13th MOUNTAIN MEDICAL BATTALION



Ex-CBI Roundup
July 1955 Issue

By Major George B. Kuite, M.C.

An Unusual CBI Outfit

Trained As Ski Troops, The Unit Shipped Out For Service in Burma

The following article has been extracted from a report of Medical Department activities in India-Burma by Major George B. Kuite, M.C., Executive and S-2 Officer of the 13th Mountain Medical Battalion. The story, while not a detailed history of the 13th M.M.B., contains the highlights of an interesting adventure of hardships by the men of an interesting Medical unit. Much of Dr. Kuite's report is still classified, but the following has been released by the Department of the Army for publication in Ex-CBl Roundup.



THE 13th Mountain Medical Battalion was activated at Camp Hale, Colorado, early in 1943. Shortly thereafter the 13th was sent to Camp Carson, Colo., presumably to prepare for overseas shipment. We were given several weeks of mountain-climbing training in addition to the ski training we already had at Camp Hale.

Leaving the United States on Nov. 12, 1943, we landed at Bombay on Dec. 26th. From there the 13th went by train to the Deolali Rest Camp where they remained for three days, then on by train and river-boat to Ledo, Assam. We were taken from Ledo to the 8-mile mark on the Ledo Road where we camped for several weeks, during which time we received some jungle and general instruction. After completing our initial period of jungle training the 13th was divided temporarily and parts of the collecting company, clearing company and veterinary company were sent to the forward frontline areas on temporary duty with the Seagrave Units and the 25th Field Hospital, which had just arrived at Shingbwiyang.

Colonel Seagrave had divided his unit into three parts, small surgical teams (usually two to four officers and six to 12 men plus a few of his Burmese trained nurses). His was the only unit at that time treating the Chinese casualties of the 22nd and 38th Divisions. Two of these small units (in effect, portable surgical teams) were sent out on the right and left flanks with Chinese regiments. The third remained at Ningham Sakan.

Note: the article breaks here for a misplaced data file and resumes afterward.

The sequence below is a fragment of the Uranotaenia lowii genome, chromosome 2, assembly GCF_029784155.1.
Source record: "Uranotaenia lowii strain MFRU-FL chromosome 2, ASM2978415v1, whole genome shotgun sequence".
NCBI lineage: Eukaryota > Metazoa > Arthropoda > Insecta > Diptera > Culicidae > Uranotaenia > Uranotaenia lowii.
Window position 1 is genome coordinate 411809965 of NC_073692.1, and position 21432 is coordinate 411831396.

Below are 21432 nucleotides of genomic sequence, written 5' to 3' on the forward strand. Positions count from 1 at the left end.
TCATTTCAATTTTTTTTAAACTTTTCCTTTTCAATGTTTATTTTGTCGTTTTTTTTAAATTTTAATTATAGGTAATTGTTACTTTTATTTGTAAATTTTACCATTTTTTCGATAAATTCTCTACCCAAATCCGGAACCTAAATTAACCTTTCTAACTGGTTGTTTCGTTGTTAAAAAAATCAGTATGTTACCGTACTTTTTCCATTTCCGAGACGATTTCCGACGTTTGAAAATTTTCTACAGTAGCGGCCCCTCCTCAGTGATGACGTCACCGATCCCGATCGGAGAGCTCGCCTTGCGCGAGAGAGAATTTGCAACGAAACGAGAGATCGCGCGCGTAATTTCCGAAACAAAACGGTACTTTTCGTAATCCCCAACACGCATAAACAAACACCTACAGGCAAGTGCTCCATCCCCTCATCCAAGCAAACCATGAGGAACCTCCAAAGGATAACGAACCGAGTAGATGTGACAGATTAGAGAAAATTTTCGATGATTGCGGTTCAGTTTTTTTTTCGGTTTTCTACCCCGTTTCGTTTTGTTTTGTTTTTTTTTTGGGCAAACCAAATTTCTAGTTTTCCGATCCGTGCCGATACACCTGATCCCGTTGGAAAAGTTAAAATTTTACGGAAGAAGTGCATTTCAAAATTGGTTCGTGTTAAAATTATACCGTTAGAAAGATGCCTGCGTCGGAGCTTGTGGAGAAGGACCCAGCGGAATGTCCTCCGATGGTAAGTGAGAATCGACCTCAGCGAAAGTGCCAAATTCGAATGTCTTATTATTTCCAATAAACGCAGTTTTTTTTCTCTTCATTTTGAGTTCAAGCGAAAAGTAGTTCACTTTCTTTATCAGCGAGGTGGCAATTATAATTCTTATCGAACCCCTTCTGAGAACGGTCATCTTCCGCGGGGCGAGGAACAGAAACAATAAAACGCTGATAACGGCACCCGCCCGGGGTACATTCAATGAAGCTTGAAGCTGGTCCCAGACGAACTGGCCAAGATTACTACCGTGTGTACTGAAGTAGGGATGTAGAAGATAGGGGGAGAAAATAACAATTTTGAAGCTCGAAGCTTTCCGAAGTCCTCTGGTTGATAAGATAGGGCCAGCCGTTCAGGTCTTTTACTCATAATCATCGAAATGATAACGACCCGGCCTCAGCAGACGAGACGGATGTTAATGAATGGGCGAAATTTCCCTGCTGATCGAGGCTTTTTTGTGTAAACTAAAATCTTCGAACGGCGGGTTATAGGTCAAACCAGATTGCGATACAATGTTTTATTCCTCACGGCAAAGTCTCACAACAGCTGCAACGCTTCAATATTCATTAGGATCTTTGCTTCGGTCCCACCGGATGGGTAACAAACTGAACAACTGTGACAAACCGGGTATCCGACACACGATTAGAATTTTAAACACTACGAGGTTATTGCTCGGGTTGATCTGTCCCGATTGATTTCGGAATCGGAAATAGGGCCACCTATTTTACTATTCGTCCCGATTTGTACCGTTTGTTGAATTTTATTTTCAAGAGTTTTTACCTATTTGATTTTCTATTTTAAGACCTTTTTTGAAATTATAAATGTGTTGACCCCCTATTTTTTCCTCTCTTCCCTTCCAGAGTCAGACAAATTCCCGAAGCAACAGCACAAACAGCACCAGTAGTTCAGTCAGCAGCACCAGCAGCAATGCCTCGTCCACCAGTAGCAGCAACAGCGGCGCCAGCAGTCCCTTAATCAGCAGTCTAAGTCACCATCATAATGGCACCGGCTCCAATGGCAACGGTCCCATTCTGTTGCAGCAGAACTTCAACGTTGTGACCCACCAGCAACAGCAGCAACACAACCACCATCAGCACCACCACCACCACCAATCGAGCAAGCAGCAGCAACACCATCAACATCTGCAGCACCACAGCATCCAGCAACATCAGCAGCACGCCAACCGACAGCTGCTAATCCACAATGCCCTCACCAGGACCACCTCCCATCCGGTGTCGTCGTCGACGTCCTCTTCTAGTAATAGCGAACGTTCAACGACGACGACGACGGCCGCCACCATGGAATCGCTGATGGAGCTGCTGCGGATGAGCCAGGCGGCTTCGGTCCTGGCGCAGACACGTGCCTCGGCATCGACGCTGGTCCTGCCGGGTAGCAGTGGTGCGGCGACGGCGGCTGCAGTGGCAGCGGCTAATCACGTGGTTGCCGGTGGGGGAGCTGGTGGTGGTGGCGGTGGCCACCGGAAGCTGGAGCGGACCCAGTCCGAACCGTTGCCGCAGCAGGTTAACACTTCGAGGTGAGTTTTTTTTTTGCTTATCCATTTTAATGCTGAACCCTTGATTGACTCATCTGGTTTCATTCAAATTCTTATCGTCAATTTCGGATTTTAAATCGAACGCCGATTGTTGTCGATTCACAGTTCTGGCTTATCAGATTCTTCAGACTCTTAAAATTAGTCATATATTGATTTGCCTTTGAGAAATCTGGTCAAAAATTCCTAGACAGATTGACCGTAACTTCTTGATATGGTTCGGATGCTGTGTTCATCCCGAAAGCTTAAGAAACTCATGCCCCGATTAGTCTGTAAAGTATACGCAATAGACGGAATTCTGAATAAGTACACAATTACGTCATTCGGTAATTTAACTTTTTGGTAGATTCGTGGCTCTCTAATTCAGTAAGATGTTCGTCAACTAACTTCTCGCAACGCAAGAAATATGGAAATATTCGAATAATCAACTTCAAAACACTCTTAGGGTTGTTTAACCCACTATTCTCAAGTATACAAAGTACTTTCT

The 13th sent groups of five officers and 20 to 30 enlisted men to each of Sea-grave's units to assist them in caring for casualties and to gain experience. They were on temporary duty and remained with Seagrave two to four weeks.

Our clearing company, less several officers, was sent to the 25th Field Hospital at Shingbwiyang to assist them in constructing bamboo bashas for hospital wards in their initial operation, and later to function as ward officers and attendants.

After this initial period of one to two months of attachment to other units, our officers and men were gradually recalled and sent out on flank and trail missions similar to the Seagrave units. There were no portable surgical hospital units in Burma until later, so our forward clearing company on the road and the flank teams served both as front-line surgical hospitals and clearing hospitals. As example, on Feb. 17, 1944, a team was sent out on the left flank to join Battalion A of Merrill's Marauders and accompanied them for 55 days, marching over mountain and jungle terrain, treating and evacuating casualties. One of the 13th's veterinary officers was with this unit and was in charge of animal treatment and evacuation during the entire march.


OFFICERS OF Co. D, 13th Mountain Medical Battalion, on the old Burma Road.
Photos by the author.

On Feb. 20th one officer and 12 enlisted men joined the 113th Regiment of the Chinese 38th Division at Brangham Hka and went down the left flank, caring for casualties. This group later joined Merrill's Marauders at Walawbum and continued with them on a road-block mission south of Laban. Casualties were all evacuated by hand-litter carried over very rough jungle terrain, requiring six days of carry to Walawbum. In one contact with the enemy this one officer and 12 enlisted men, working alone, treated 60 American casualties in a 48-hour period. Their march lasted 46 days.